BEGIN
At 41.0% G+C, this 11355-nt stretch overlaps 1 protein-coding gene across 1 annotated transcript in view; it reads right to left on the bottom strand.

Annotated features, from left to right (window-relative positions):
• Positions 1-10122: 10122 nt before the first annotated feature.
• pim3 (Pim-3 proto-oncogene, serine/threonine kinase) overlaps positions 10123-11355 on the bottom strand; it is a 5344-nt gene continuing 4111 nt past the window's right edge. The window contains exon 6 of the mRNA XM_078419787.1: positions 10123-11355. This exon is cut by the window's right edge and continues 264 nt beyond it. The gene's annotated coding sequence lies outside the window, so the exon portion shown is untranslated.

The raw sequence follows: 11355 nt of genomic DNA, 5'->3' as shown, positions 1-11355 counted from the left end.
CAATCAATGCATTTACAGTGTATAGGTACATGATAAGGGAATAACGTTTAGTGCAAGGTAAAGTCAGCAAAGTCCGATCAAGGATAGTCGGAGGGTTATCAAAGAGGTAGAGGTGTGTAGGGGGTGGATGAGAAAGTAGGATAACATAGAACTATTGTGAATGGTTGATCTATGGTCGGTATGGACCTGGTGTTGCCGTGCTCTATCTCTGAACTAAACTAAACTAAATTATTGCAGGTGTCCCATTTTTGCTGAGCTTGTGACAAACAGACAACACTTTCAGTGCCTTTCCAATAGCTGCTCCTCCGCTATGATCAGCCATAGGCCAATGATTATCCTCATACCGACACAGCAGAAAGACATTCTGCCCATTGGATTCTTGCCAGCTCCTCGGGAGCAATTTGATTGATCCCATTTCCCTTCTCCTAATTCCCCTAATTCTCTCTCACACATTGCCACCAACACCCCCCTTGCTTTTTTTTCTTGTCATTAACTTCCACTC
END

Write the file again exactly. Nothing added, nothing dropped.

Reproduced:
At 41.0% G+C, this 11355-nt stretch overlaps 1 protein-coding gene across 1 annotated transcript in view; it reads right to left on the bottom strand.

Annotated features, from left to right (window-relative positions):
• Positions 1-10122: 10122 nt before the first annotated feature.
• pim3 (Pim-3 proto-oncogene, serine/threonine kinase) overlaps positions 10123-11355 on the bottom strand; it is a 5344-nt gene continuing 4111 nt past the window's right edge. The window contains exon 6 of the mRNA XM_078419787.1: positions 10123-11355. This exon is cut by the window's right edge and continues 264 nt beyond it. The gene's annotated coding sequence lies outside the window, so the exon portion shown is untranslated.

The raw sequence follows: 11355 nt of genomic DNA, 5'->3' as shown, positions 1-11355 counted from the left end.
CAATCAATGCATTTACAGTGTATAGGTACATGATAAGGGAATAACGTTTAGTGCAAGGTAAAGTCAGCAAAGTCCGATCAAGGATAGTCGGAGGGTTATCAAAGAGGTAGAGGTGTGTAGGGGGTGGATGAGAAAGTAGGATAACATAGAACTATTGTGAATGGTTGATCTATGGTCGGTATGGACCTGGTGTTGCCGTGCTCTATCTCTGAACTAAACTAAACTAAATTATTGCAGGTGTCCCATTTTTGCTGAGCTTGTGACAAACAGACAACACTTTCAGTGCCTTTCCAATAGCTGCTCCTCCGCTATGATCAGCCATAGGCCAATGATTATCCTCATACCGACACAGCAGAAAGACATTCTGCCCATTGGATTCTTGCCAGCTCCTCGGGAGCAATTTGATTGATCCCATTTCCCTTCTCCTAATTCCCCTAATTCTCTCTCACACATTGCCACCAACACCCCCCTTGCTTTTTTTTCTTGTCATTAACTTCCACTC